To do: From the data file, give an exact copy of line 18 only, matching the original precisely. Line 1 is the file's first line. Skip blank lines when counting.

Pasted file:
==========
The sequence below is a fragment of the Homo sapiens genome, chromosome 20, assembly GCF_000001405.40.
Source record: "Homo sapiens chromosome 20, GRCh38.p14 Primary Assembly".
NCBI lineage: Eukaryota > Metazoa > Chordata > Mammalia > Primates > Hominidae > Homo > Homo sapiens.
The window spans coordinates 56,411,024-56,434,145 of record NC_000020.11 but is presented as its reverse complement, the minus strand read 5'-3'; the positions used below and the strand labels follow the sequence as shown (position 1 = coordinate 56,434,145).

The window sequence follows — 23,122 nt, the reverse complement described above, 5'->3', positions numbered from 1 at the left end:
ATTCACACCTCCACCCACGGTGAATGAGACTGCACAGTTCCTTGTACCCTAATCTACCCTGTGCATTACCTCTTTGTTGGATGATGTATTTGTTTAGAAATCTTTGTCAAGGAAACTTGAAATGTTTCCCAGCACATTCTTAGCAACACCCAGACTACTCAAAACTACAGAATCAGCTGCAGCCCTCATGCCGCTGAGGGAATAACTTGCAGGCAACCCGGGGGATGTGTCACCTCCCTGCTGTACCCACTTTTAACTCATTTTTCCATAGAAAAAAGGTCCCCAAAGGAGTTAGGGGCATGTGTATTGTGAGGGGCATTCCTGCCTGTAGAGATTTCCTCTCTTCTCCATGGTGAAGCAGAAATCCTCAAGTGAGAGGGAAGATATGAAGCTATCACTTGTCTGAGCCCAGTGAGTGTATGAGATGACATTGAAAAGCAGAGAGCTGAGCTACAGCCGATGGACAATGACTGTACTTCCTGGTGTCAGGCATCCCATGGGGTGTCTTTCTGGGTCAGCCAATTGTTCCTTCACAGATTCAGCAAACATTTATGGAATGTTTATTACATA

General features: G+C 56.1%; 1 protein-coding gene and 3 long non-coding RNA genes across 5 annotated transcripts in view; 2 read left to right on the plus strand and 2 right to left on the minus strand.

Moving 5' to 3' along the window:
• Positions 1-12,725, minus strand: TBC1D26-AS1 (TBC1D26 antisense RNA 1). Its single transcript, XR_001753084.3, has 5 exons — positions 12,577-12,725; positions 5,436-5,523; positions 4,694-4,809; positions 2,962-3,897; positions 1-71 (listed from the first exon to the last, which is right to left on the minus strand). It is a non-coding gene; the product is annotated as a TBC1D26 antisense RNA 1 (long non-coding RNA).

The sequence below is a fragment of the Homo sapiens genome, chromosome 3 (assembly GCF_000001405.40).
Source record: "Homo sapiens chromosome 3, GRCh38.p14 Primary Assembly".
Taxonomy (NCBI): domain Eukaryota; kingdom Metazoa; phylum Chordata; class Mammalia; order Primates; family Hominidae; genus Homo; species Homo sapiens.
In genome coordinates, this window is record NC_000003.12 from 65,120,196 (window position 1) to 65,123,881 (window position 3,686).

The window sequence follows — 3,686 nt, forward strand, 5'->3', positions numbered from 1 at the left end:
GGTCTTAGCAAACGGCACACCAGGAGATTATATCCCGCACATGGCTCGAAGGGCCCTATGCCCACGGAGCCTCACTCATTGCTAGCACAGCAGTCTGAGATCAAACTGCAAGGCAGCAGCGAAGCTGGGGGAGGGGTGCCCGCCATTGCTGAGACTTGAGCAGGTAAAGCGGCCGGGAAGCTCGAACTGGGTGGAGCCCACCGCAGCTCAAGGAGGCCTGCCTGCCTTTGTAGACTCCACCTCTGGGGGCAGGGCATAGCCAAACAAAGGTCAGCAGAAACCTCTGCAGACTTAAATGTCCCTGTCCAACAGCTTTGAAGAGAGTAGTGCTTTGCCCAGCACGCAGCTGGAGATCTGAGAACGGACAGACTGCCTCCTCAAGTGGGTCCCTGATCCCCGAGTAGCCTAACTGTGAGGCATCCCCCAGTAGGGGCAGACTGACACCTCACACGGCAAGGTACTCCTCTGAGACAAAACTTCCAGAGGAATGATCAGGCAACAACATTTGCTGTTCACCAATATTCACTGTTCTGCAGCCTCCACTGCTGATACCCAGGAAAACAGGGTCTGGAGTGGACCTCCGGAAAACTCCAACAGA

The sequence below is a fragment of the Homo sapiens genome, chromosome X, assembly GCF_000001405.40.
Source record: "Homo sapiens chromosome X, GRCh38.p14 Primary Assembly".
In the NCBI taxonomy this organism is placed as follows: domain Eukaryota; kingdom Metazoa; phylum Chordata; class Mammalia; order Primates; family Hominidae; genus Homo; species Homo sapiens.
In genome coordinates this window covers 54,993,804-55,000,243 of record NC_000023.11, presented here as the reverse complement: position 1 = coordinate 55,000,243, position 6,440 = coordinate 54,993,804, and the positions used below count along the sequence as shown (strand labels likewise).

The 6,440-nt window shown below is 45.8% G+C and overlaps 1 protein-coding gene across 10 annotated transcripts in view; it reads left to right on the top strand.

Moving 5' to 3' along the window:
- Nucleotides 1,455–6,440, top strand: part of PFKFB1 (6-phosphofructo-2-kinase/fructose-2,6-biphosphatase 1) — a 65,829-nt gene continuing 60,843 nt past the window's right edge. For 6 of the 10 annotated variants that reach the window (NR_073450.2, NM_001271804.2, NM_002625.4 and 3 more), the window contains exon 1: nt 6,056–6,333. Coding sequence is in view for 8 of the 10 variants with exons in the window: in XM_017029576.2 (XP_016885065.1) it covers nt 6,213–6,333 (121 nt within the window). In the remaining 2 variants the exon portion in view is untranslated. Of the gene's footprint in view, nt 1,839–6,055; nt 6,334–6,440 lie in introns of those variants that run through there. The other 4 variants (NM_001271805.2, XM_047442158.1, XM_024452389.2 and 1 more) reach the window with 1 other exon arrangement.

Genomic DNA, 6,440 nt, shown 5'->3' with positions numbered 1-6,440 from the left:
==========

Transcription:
In the NCBI taxonomy this organism is placed as follows: domain Eukaryota; kingdom Metazoa; phylum Chordata; class Mammalia; order Primates; family Hominidae; genus Homo; species Homo sapiens.